In 2004, Stony Brook University Marine and Atmospheric Sciences professor Malcolm J. Bowman authored a report titled, “Hydrologic Feasibility of Storm Surge Barriers to Protect the Metropolitan New York—New Jersey Region,” where he simulated the effects of a storm surge with a barrier near the Throgs Neck Bridge. Using data from Hurricane Floyd, a tropical storm when it hit the area, the report found that a barrier would have increased sea level by one foot on the North Shore. In 2013, the American Society of Engineers published a similar study that involved a Category 4 hurricane and found it would increase the sea-level by two feet outside the barrier.

Dr. Malcolm J. Bowman

In a Long Island Sound Study Science and Technical Advisory Committee meeting on Feb. 15, Bowman stated the need for barriers. Referring to the Sandy Hook-Breezy Point and Throgs Neck barriers, he concluded they are necessary for storm surge protection and the Throgs Neck barrier may also improve water quality in the Long Island Sound. He also said that the design of the barrier should minimize obstructions to river and tidal flows during calm weather to allow adequate flushing of the East River. Bowman could not be reached for comment.

In the same meeting, physical oceanographer and research assistant professor Phillip Orton of the Stevens Institute of Technology used modeling to show the effects of the barriers. His simulations found stronger tidal currents and mixing near the barrier gate openings, widespread reductions in tidal range, currents and mixing through the rest of the estuary, increased stratification in the estuary due to the stronger stratification and estuarine circulation and more pronounced changes during spring tides than neap tides. Orton could not be reached for comment.

Araos has been studying the response to catastrophic storms by municipalities. The barriers can be a short-term option, but he is looking at what could be effective in the long-term.
“Whatever you think about these scientific predictions of sea-level rise, if you think it is man-made or not, through geologic times in like 100 years that sea-level rise is going to eventually overcome those barriers,” Araos said. “For a very long-term view, no matter how tall you build those barriers, eventually, you will need to come up with a different solution.”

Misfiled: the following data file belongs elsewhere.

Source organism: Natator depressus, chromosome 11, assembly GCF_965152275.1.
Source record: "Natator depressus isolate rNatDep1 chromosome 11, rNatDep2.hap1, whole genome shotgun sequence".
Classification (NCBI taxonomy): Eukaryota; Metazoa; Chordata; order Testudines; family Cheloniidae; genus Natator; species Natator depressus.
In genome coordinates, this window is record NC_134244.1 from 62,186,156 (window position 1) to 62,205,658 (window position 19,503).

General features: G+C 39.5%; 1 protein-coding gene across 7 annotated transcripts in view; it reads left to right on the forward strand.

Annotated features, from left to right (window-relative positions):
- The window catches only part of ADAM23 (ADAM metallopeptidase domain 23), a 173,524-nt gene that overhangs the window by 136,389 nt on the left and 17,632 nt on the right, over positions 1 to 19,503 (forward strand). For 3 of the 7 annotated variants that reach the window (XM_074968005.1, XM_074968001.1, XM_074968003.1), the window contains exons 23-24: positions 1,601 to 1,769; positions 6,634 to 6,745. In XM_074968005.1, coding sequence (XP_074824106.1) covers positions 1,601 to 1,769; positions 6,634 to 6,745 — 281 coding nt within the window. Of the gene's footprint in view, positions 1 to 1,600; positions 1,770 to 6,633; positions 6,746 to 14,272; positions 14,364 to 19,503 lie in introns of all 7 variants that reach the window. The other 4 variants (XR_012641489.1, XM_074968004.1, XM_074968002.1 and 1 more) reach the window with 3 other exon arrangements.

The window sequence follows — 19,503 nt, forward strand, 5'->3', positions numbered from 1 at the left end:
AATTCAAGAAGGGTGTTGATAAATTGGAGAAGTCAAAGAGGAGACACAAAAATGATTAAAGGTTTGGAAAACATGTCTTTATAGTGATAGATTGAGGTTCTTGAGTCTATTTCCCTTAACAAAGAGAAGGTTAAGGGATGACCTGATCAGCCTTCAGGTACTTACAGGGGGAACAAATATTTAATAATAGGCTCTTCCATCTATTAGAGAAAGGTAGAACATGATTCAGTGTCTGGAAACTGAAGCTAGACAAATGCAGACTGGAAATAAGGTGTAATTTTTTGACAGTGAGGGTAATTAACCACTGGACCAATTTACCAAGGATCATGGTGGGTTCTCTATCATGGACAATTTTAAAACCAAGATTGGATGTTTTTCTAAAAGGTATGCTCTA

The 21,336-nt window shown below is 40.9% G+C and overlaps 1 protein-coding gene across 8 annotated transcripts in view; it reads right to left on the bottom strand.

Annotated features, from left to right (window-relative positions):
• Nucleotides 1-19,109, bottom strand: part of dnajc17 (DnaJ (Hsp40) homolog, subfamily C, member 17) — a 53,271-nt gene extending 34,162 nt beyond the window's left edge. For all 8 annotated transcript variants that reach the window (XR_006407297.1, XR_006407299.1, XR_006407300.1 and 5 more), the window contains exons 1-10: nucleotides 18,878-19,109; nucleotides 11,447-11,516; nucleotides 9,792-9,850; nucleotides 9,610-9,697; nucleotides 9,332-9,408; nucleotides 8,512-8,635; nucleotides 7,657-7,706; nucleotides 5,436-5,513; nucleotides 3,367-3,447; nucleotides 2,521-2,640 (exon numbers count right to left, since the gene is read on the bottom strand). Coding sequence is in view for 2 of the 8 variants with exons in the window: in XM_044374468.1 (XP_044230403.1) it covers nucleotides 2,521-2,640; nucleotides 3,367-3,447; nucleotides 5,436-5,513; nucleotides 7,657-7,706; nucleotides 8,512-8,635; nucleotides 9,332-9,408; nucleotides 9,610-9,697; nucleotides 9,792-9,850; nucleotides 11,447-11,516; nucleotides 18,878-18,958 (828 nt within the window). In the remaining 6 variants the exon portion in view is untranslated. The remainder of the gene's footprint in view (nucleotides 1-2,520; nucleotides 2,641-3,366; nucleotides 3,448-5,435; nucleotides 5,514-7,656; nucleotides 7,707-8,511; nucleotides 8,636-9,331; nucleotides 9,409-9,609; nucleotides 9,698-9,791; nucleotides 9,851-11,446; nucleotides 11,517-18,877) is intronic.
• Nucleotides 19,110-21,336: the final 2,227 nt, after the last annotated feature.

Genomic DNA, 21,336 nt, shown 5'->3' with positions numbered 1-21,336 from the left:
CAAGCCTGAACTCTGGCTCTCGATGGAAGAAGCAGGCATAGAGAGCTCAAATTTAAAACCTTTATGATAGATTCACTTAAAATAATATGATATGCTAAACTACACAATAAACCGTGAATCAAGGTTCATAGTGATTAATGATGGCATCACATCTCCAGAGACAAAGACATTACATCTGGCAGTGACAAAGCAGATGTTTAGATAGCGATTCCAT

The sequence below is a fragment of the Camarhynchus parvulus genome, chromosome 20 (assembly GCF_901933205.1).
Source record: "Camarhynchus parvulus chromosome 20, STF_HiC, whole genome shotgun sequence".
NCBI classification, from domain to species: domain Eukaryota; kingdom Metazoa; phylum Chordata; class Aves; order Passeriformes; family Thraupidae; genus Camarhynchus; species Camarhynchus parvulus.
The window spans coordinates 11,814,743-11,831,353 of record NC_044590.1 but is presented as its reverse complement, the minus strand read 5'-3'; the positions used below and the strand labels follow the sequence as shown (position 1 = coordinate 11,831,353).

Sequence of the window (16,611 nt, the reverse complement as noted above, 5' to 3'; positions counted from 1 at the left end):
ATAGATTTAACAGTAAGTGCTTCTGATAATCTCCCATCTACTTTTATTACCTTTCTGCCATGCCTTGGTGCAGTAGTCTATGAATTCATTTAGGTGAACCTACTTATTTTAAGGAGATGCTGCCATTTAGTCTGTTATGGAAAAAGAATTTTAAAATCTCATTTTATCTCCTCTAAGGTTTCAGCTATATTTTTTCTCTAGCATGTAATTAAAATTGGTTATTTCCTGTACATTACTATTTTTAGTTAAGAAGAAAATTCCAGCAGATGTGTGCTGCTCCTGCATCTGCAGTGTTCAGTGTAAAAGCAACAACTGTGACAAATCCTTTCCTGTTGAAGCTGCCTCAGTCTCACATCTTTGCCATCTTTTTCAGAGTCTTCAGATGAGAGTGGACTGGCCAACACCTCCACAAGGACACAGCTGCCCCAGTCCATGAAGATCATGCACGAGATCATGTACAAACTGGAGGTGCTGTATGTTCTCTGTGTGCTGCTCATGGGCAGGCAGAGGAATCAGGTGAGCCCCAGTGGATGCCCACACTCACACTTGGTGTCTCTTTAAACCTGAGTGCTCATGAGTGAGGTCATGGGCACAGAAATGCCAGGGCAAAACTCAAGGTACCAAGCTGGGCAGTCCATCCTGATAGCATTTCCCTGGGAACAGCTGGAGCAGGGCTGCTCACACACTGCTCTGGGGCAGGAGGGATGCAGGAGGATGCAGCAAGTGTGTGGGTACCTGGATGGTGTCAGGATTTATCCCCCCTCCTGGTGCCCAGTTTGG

Araos believes that high slope berms and habitat parks that include saltwater resilient vegetation on coastal areas can be part of the solution. Water plazas in Rotterdam, Netherlands, have also been proven to be effective and Araos feels that projects that allowing water into the community, such as canals, could be the long-term solution.

Open sea gate barrier in Rotterdam, Netherlands
(Photo courtesy of Getty Images)

“There are three things,” said Araos, whose three-pronged approach differs significantly from the Army Corps of Engineers interim report. “One is these state-of-the-art approaches, which is about letting the water in rather than armoring up. Second, start thinking about retreat and what that looks like, how to manage with neighborhoods that are not going to be livable in 75 to 100 years. Third is the more social approach, which is social infrastructure. Investing in places like libraries or parks creates more social networks, so in a disaster, people can rely on these connections that they have made. From research, it’s known that people with bigger networks are able to bounce back from a disaster. It’s not about [physical] infrastructure and protecting yourself from the water—it’s about creating a society that is easier for you to bounce back when you deal with these disasters.”

Christian Claus contributed to this story.

Click here to read Part 1 of this story.